The temperature was still in the triple digits as the sun set more than the Silverton casino, in which the hundreds of Las Vegans gathered Thursday for the 32nd annual San Gennaro Feast.
“The heat is obnoxious, but once the sun goes down, it is all food and fun,” stated Michael Prise of Las Vegas. “No temperature can maintain me away from a excellent chicken Parmesan sandwich.”
Meals was on the minds of everyone who attended the twice-yearly feast, the valley’s largest Italian festival held in honor of the patron saint of Naples.
For meals vendor Adam Barkin, the Feast is a time to share family members recipes handed down from his Italian ancestors.
“It’s the greatest thing to see all the men and women out right here attempting the authentic Italian meals,” said Barkin, owner of Anthony’s World Popular Sausages in Las Vegas. “We truly take pleasure in cooking it.”
Barkin’s restaurant will cook about 300 pounds of sausage and 500 pounds of meatballs more than the course of the feast, which began Tuesday and ends Sunday. So, what makes Barkin’s food unique?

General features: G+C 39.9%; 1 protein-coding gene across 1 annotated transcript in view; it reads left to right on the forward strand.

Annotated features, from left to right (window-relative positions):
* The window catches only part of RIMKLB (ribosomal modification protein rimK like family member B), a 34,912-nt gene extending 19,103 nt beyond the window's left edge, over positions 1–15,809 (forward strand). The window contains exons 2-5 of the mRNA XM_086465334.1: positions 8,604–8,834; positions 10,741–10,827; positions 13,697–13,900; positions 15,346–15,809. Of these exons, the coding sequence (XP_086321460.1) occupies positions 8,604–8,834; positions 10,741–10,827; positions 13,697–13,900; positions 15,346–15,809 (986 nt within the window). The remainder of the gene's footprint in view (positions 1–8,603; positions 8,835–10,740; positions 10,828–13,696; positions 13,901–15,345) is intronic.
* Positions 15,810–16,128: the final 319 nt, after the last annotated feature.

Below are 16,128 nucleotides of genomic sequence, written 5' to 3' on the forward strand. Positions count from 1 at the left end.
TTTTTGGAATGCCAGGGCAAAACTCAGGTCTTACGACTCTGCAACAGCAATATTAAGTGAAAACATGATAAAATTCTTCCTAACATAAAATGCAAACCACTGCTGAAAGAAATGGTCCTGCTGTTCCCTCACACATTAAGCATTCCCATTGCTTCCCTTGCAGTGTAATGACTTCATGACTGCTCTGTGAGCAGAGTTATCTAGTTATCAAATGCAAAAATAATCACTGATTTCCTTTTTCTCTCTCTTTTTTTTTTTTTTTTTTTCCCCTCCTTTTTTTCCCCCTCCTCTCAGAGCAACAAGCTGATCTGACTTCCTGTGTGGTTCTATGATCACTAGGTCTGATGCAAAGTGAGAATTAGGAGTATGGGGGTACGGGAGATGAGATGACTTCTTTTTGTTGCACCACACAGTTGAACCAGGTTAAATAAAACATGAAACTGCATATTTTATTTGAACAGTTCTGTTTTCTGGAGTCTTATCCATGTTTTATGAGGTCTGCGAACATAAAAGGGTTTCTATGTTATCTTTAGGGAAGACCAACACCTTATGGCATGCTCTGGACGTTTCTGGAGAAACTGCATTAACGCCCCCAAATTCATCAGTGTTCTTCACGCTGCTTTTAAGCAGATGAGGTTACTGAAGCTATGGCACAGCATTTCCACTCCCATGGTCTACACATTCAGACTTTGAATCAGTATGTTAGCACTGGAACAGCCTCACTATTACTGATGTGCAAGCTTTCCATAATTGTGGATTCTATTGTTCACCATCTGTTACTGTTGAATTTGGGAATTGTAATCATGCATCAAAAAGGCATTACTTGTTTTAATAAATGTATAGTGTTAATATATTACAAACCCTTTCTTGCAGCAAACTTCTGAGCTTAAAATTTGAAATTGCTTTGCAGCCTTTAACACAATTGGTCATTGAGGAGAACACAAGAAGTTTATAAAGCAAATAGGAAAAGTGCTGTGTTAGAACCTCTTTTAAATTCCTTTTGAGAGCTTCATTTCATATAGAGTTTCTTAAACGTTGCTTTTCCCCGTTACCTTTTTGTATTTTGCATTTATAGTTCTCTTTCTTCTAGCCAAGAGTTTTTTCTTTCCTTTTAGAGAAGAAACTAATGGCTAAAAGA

“Italian components, and it is produced by an Italian old lady,” he stated. “The recipes date back 30 years ago from Naples.”
For Emilio Baglioni, the feast reminds him of his childhood growing up in a rural village in northern Italy. Baglioni immigrated to the United States in 1959 and has been playing the accordion at the festival for the final 10 many years.
“It’s so gorgeous after so several many years,” Baglioni mentioned. “You feel at home right here.”
Johnny Luv, his wife, Jennifer, and their youngsters Seth, 9, and Riley, six, have been coming to the festival for the previous 11 many years. The Summerlin residents have a program for navigating the maze of booths.
“We come about five p.m., do a tour of the merchandise, hit the games and the rides, consume dinner even though watching the exhibits and then eat dessert on the way out,” Johnny Luv said. “We’ve got our program set.”
For the Luvs, it is much less about celebrating their Italian heritage and far more about forging household traditions.
“It’s about investing time collectively,” Johnny Luv mentioned. “It’s like our Christmas. We hope our kids remember and pass it down.”